1. I agree with most of that. except your first sentence. :) But that is because I am not outside the Church. If indeed it is real, it can hardly be irrelevant. But my pedantic ways aside, your point is clear.

      I would also dispute (slightly) this wording: "The choice to unite to god can only happen as a manifestation of human will to receive grace."

      Rather, the choice to receive grace is indeed a choice to lay down my will, acknowledging that it is flawed. This is why Christ "fell on his face, and prayed, saying, O my Father, if it be possible, let this cup pass from me: nevertheless not as I will, but as thou wilt."

      He said this out loud to teach us the Way.

      My answer to this is to be humble and love God, even if you don't know Him. And also love your fellow human beings, with the same humility, as creatures made in His image. Living this way is hateful to demons, and will generally keep them away from you. But it does require effort...will...if you will...;) Therefore it helps to ask God for help...Even if you don't know Him.

    2. Chris: It sounds to me like you're being exceedingly literalist, and I thought the Orthodox were more clever than that.
      Who was actually there with Christ to see him say that? Who recorded it?
      Let's consider what else that verse (which is obviously symbolic, rather than some kind of accurate recording of Jesus' words) represents:

      The type of Will that magicians talk about is what's called the True Will, which is to say the manifestation of the divine will within each being (in the medieval grimoires depicted as "the Holy Guardian Angel"). The process of a magician's work from initiate to adept is all about discovering this true Will and then acting on it. This specifically requires the magician to engage in exercises that allow one to look beyond the ordinary 'will', which is really a false collection of impressions and ideas that obscure our ability to hear and act on the True Will.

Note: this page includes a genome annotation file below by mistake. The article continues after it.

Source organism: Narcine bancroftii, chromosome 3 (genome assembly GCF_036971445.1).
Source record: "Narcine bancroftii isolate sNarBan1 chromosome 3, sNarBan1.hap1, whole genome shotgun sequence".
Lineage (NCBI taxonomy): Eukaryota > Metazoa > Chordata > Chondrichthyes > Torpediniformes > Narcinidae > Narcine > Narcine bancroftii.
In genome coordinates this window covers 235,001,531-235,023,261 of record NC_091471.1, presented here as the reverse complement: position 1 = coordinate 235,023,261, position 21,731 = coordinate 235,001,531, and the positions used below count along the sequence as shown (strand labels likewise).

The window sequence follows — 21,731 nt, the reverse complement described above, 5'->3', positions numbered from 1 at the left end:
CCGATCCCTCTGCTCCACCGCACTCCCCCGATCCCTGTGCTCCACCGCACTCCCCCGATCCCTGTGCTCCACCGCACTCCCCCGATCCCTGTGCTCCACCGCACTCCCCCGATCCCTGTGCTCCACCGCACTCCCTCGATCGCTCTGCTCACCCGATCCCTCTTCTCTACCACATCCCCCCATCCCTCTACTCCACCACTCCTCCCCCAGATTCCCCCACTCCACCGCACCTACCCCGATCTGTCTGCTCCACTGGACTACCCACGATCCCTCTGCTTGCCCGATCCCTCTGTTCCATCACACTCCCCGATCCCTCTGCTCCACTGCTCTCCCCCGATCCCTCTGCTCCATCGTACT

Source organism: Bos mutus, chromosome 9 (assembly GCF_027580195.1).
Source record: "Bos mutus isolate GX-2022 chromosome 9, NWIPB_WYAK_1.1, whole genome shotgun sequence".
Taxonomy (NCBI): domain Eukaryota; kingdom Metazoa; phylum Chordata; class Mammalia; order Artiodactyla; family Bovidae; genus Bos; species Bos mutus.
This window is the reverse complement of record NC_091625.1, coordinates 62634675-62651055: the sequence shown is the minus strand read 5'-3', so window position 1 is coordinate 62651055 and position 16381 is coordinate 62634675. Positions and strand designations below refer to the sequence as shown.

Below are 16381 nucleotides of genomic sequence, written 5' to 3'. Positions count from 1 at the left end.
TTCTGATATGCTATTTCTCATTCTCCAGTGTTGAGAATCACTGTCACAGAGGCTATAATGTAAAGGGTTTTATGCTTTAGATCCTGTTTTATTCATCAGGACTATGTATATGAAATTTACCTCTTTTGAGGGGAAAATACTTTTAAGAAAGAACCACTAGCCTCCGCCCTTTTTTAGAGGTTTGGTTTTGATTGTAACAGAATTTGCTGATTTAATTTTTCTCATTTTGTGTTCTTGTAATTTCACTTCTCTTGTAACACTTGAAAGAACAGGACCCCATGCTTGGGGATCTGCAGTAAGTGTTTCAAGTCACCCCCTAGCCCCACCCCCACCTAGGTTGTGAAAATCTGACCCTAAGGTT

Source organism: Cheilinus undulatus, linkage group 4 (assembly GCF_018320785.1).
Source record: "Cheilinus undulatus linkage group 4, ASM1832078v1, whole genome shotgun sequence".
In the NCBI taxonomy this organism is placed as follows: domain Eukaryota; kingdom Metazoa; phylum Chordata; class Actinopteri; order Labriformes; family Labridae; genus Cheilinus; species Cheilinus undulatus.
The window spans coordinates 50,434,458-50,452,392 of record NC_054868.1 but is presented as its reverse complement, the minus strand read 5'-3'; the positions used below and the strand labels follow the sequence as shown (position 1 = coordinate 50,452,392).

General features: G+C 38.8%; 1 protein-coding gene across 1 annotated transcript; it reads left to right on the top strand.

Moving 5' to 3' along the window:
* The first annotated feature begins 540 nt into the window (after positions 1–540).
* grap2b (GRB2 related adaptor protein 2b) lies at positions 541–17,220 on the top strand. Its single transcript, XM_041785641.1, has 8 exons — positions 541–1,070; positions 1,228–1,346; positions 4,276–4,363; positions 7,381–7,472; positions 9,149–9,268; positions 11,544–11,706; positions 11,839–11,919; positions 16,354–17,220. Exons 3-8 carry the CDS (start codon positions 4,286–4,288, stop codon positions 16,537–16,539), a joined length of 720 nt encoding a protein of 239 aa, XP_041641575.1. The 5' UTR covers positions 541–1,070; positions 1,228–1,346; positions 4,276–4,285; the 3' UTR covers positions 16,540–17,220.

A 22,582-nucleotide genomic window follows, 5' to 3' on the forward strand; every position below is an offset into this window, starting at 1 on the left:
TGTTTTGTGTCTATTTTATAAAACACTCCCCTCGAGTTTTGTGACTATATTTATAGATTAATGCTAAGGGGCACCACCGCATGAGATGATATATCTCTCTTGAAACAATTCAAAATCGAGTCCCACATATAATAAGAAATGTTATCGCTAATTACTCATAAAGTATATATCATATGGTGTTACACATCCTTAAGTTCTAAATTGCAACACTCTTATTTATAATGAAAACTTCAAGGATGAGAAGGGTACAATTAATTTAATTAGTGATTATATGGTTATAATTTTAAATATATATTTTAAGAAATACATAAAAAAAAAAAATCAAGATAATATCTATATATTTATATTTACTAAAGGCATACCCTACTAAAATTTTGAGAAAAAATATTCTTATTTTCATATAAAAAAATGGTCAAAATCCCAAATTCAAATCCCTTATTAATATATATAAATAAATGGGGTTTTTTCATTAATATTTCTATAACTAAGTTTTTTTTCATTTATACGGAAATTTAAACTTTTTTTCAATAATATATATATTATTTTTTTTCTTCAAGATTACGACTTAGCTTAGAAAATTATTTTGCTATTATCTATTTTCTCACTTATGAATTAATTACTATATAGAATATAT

When Jesus says "nevertheless not as I will but as thou wilt", he is expressing, in a way consistent with the Jewish/Christian framework, the very essence of the magical work: the ability to put aside the small-w 'will' of whatever you imagine to be what you want, in favor of fulfilling the True Will, your mission, role and place in the Universe, and in that way to embody that Union between the human and the divine. The very act of saying "I will fulfill the true Will" is a free choice of the human will, the only truly free choice that is possible, and it is impossible without the freedom of inclination to do so on the part of the human being. To unite to the divine will is thus not the death of human will but its fulfillment, the ultimate act of the magician.

      If I might recommend a piece of reading material to you, let me suggest that you look at a medieval grimoire called The Book of the Sacred Magic of Abra-Melin the Mage. It is written from a Jewish perspective (its author being Abraham of Worms, a Jew) but it plays a very central part in magical practice to this day.

      Finally, a little lesson in religious art: do you know who this is?:

      or this?

      Or this guy?

      That's Jesus; in the earliest known depictions of him, mostly found in Roman catacombs. In these depictions, whenever Jesus is performing a miracle (other than healings) he's using a magic wand. This is exactly the same form of wand that magicians throughout the roman world used. And I didn't have to pick-and-choose for these; Jesus with a wand is so totally ubiquitous in all the early Christian iconography that this is pretty much the way that early Christians were meant to actually be able to tell that it was Jesus! ("which one is Jesus?" "He's the guy with the wand, multiplying the loaves and fishes").

      The wand is incredibly significant, to the point that the only other figure in early Chrsitian iconography shown with the wand is Peter:

      Who is distinguishable from Jesus on account of his beard (Jesus in early depictions was always shown as a beautiful beardless youth reminiscent of Apollo or Antinous). The implication of Peter having the wand after Jesus was meant to be a sign of the transmission of Jesus' authority (and magical power) to Peter.

      Jesus is depicted in early christian iconography in a way that is entirely consistent with the classical understanding of a "magician", which is to say someone who performs theurgia, the uniting of consciousness to the higher spiritual plane.

    3. @Chris Thanks for the positive sentiment. I try to live a good positive life, and if there is some sort of judgement awaiting me upon death, I hope that is good enough, as I lost my faith in Christianity a few years ago. Which to most believers makes me screwed. Hope this does not derail the main topic.
      There are enough interesting stories I have heard both firsthand from people I know and trust to consider there may be something more to the world than what can be normally seen. So I have enjoyed this series of posts as a means to experience a different viewpoint.

    4. I'm aware of the "early iconography" and the theories surrounding it as far as magic and that, although not as versed on it as you.